Controller Ron Galperin is City Hall’s new numbers guy, hoping to bring the era of Big Data to the creaking bureaucracy. His plan is to use computers to analyze huge amounts of information as is now done by police departments, baseball teams, other businesses and, infamously, the National Security Agency.
“We are the keeper of vast amounts of data about the services, about everything having to do with salaries, financial details of the departments,” Galperin told me in his office on the third floor of City Hall East as he settled into his elected job as the city’s fiscal watchdog. “There are many ways to manipulate that data to provide us with a wealth of knowledge to make the city much more efficient.”
Success now goes to those who have the intellectual capacity and computer resources needed to sort and analyze vast amounts of information, now known as Big Data.
For example, in the old days, most political reporters making predictions on races operated on gut instinct and “institutional memory.” That changed when baseball statistics expert Nate Silver correctly predicted both the 2008 and 2012 presidential election results by compiling the many state polls from around the country, along with historical data, demographic information and other facts, and then subjecting this material to a kind of rigorous analysis possible only through sophisticated use of technology.
President Barack Obama’s political team also collected voting records, analyzed consumer buying patterns, polling results, personal interviews and information from scores of sources, fed them into the latest computers and successfully targeted likely voters. The Los Angeles Police Department’s CompStat system blends cops’ daily incident reports with crime statistics, demographic information, neighborhood chatter, probation officer and emergency ward data, and much more. Computers analyze all of this, and area commanders are accountable for the results in weekly meetings. Potential danger areas are pinpointed.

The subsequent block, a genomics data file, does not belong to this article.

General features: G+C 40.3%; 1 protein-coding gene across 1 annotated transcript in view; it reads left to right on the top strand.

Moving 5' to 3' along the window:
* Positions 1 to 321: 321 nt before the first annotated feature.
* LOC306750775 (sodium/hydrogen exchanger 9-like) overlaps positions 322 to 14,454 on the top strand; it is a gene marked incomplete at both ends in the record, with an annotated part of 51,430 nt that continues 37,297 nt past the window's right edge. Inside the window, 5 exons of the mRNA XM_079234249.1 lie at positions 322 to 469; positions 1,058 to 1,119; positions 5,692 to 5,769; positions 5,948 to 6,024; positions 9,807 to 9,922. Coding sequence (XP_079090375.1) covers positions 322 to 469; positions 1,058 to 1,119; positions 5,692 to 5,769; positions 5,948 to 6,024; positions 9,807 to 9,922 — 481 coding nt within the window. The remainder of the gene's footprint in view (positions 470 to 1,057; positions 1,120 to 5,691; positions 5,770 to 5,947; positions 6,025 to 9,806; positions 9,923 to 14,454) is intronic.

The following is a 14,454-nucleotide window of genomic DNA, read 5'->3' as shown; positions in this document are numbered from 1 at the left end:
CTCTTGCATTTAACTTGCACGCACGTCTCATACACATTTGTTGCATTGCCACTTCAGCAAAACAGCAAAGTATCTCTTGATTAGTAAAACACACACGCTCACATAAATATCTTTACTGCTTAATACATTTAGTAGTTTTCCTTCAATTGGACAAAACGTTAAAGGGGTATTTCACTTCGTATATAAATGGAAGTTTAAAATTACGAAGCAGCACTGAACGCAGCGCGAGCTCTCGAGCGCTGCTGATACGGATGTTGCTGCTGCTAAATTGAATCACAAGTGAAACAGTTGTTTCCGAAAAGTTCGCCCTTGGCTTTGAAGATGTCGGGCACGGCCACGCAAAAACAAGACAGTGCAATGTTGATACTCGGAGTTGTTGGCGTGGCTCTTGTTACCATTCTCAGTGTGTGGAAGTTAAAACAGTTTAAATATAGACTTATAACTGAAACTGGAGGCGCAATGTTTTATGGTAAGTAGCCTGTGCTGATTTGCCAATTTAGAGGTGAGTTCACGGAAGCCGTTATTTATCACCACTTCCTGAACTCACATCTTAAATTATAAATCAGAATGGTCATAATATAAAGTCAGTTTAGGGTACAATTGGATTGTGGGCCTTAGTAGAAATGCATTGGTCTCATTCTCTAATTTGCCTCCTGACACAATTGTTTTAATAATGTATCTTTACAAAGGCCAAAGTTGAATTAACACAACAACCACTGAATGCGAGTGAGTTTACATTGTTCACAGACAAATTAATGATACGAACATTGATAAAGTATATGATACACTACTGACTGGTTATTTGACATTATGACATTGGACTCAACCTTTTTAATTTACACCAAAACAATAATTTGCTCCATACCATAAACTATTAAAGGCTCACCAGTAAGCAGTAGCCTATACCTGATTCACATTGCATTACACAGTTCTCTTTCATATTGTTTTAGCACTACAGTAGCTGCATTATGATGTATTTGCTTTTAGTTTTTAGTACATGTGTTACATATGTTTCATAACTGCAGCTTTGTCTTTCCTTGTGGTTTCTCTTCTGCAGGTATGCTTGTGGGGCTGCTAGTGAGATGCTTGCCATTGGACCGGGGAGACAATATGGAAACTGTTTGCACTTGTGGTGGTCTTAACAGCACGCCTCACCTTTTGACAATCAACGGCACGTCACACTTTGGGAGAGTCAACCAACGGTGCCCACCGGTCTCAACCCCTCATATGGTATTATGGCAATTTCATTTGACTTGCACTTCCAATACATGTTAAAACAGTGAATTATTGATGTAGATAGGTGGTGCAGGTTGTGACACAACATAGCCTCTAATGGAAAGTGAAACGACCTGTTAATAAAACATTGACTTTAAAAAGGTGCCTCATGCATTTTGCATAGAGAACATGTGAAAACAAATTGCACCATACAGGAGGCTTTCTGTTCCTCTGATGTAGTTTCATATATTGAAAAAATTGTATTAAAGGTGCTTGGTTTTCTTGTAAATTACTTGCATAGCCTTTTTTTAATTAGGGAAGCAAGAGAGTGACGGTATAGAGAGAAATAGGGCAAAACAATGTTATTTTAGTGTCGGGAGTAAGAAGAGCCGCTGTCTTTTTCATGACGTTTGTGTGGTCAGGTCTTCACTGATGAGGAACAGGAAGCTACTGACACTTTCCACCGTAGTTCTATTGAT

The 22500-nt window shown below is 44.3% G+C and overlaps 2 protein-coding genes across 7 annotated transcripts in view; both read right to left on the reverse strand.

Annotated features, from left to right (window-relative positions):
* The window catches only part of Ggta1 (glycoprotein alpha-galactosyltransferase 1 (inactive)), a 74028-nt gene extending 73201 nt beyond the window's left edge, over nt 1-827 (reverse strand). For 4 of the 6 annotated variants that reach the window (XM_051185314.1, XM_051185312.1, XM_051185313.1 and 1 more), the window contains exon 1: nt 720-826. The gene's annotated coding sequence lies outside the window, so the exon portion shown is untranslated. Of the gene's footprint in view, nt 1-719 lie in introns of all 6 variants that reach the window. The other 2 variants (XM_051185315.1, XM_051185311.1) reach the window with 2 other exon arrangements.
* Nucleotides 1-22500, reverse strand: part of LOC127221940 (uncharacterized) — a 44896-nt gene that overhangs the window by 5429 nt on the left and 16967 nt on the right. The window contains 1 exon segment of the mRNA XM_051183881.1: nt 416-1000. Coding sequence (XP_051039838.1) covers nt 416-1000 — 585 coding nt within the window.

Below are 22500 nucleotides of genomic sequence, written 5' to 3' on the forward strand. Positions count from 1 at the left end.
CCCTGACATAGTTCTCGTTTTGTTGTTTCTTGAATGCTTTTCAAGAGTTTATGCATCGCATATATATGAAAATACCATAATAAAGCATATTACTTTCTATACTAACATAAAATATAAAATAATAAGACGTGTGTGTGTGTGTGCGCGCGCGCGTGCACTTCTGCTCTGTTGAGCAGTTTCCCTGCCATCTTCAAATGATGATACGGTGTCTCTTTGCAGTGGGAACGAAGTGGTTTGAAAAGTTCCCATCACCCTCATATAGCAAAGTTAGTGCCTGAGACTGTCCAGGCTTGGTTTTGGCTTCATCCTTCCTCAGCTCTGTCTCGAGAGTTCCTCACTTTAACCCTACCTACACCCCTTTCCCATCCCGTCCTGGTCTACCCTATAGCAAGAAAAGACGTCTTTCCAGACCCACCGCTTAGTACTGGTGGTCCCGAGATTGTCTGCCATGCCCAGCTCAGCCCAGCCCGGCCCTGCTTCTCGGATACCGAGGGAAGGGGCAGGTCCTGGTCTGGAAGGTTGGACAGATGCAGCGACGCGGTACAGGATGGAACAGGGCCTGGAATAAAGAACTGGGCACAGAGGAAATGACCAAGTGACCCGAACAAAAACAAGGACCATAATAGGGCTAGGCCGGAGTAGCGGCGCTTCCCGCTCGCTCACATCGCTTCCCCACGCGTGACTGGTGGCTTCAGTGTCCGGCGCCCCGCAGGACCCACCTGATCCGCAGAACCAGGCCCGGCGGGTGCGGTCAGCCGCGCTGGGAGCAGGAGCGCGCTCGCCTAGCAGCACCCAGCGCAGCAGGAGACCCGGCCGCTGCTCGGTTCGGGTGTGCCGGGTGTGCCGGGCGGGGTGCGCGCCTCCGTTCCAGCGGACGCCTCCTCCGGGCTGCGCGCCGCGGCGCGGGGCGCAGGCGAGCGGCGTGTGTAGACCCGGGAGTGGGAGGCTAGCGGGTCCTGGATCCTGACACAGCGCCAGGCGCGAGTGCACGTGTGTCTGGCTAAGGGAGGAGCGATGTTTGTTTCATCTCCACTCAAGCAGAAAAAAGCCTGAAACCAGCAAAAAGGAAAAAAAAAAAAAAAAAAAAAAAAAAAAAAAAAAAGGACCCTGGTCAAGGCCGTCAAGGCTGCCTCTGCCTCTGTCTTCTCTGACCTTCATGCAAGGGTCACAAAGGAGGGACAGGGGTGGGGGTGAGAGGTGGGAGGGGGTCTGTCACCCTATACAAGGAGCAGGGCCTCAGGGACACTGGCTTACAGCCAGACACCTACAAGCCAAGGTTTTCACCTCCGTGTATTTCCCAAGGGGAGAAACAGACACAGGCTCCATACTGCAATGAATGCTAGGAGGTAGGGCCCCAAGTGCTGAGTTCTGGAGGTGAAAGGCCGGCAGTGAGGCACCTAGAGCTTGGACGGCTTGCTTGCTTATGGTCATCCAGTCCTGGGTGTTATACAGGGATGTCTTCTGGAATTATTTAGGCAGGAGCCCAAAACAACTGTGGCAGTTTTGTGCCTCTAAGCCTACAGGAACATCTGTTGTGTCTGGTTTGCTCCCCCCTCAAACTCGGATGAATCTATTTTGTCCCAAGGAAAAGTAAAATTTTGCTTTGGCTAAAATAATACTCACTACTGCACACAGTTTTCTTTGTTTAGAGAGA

Yet, such analysis is foreign to many parts of City Hall, where, as just one example, reservations for the parking garage are still done through telephone calls and faxes. Galperin, at 50 and with a varied career and experience on city advisory fiscal commissions, is eagerly accepting the challenge of updating the systems.
His father, born in Romania, was a cantor and rabbi descended from a long line of rabbis. His mother was born in Israel, and his father immigrated there. Both were veterans of the 1948 War of Independence, and both were opera singers. They immigrated to the United States, and Galperin was raised in St. Louis, where he graduated from yeshiva and Washington University. Moving to Los Angeles, he was a journalist, including writing freelance articles for the Los Angeles Times. He also graduated from Loyola Law School. As an attorney, he specialized in business and real estate law.